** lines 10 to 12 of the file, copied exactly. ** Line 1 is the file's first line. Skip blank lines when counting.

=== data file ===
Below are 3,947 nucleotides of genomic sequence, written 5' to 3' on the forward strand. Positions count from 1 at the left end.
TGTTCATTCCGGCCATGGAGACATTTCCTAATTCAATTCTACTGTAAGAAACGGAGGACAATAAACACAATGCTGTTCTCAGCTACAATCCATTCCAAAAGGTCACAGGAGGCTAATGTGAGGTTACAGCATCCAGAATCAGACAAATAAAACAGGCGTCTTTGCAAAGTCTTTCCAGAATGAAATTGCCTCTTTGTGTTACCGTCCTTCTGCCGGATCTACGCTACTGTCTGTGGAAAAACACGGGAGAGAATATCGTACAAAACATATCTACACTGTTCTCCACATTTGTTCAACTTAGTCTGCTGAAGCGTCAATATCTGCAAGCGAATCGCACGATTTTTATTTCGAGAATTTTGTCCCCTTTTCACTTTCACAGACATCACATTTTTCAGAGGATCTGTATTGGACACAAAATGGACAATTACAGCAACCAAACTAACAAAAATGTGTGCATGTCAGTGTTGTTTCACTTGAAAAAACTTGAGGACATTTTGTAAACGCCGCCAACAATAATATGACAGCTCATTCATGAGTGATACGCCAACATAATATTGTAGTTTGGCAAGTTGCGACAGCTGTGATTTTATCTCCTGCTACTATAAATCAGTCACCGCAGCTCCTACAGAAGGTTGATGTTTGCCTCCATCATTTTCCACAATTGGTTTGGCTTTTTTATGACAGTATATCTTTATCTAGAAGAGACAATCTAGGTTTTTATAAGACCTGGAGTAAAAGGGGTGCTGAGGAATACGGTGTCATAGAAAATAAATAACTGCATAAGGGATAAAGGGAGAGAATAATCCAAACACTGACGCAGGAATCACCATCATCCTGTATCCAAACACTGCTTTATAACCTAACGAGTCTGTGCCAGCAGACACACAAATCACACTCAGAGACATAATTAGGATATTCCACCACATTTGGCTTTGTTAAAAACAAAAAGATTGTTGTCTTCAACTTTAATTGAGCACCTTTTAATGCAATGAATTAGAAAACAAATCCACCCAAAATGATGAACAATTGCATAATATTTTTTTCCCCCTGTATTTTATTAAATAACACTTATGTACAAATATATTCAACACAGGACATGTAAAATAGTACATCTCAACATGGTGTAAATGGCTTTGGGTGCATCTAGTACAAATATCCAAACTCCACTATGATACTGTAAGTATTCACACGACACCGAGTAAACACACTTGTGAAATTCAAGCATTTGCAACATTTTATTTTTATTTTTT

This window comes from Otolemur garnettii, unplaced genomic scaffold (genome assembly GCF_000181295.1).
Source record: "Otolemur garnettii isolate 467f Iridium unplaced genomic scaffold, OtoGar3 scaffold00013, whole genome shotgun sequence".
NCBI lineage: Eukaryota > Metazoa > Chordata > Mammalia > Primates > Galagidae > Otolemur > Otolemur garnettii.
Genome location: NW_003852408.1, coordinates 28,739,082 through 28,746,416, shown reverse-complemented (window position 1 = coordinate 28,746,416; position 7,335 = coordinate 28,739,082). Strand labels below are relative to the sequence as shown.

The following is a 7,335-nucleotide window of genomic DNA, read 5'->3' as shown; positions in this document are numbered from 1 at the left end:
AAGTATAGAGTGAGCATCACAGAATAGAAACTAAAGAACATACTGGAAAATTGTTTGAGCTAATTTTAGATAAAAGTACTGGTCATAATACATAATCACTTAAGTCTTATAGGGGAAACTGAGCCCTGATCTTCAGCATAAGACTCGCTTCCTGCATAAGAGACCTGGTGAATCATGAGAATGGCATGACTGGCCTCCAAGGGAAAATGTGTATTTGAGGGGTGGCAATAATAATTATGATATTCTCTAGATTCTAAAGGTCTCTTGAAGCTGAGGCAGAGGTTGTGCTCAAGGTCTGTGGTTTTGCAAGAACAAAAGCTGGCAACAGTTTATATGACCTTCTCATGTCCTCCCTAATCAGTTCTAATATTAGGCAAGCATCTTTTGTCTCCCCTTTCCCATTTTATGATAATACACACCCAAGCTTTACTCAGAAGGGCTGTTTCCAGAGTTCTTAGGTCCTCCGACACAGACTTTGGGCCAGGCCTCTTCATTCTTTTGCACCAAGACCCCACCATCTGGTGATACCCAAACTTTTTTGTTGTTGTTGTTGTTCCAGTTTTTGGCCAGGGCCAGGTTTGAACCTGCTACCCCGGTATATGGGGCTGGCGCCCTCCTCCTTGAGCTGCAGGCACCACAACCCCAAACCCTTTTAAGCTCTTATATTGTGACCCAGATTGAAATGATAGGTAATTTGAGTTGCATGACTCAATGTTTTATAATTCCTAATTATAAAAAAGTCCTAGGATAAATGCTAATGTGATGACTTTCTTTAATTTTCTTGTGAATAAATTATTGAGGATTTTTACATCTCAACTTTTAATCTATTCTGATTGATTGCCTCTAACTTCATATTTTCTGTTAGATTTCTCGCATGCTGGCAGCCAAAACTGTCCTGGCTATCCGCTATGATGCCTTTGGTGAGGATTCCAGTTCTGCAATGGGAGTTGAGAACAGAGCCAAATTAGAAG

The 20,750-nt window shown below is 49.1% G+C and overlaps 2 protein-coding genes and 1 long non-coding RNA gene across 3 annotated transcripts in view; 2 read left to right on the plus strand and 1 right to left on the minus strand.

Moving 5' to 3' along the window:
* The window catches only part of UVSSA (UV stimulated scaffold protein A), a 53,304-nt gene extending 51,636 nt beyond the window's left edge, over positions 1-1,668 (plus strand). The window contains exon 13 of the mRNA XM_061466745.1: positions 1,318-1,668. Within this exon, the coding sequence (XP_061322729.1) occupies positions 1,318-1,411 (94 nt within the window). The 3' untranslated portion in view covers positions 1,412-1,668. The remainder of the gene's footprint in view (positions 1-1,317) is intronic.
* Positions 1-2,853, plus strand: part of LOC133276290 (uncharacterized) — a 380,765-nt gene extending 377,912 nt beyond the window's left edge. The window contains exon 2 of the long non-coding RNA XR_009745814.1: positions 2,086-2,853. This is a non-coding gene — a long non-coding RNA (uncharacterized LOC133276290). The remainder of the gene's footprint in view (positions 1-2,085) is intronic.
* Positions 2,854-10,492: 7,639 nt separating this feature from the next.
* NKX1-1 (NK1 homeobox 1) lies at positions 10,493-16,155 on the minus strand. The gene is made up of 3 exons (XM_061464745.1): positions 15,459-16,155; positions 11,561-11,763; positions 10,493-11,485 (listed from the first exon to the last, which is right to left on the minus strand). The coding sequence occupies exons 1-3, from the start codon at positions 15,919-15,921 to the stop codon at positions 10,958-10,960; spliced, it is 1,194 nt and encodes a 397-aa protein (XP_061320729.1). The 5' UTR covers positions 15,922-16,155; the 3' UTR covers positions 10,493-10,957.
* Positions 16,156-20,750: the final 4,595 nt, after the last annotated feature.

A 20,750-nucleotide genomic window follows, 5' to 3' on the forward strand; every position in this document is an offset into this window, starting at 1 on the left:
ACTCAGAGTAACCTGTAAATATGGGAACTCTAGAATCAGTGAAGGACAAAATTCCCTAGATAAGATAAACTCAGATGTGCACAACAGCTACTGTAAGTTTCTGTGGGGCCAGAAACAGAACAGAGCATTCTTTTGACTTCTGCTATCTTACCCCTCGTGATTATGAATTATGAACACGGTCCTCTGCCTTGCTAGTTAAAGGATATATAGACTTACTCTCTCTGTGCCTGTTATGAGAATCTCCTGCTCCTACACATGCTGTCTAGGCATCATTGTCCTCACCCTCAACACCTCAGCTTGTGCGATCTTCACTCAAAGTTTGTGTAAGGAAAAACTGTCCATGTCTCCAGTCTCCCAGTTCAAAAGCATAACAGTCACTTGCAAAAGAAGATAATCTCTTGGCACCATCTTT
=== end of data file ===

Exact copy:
Moving 5' to 3' along the window:
* The window catches only part of UVSSA (UV stimulated scaffold protein A), a 53,304-nt gene extending 51,636 nt beyond the window's left edge, over positions 1-1,668 (plus strand). The window contains exon 13 of the mRNA XM_061466745.1: positions 1,318-1,668. Within this exon, the coding sequence (XP_061322729.1) occupies positions 1,318-1,411 (94 nt within the window). The 3' untranslated portion in view covers positions 1,412-1,668. The remainder of the gene's footprint in view (positions 1-1,317) is intronic.
* Positions 1-2,853, plus strand: part of LOC133276290 (uncharacterized) — a 380,765-nt gene extending 377,912 nt beyond the window's left edge. The window contains exon 2 of the long non-coding RNA XR_009745814.1: positions 2,086-2,853. This is a non-coding gene — a long non-coding RNA (uncharacterized LOC133276290). The remainder of the gene's footprint in view (positions 1-2,085) is intronic.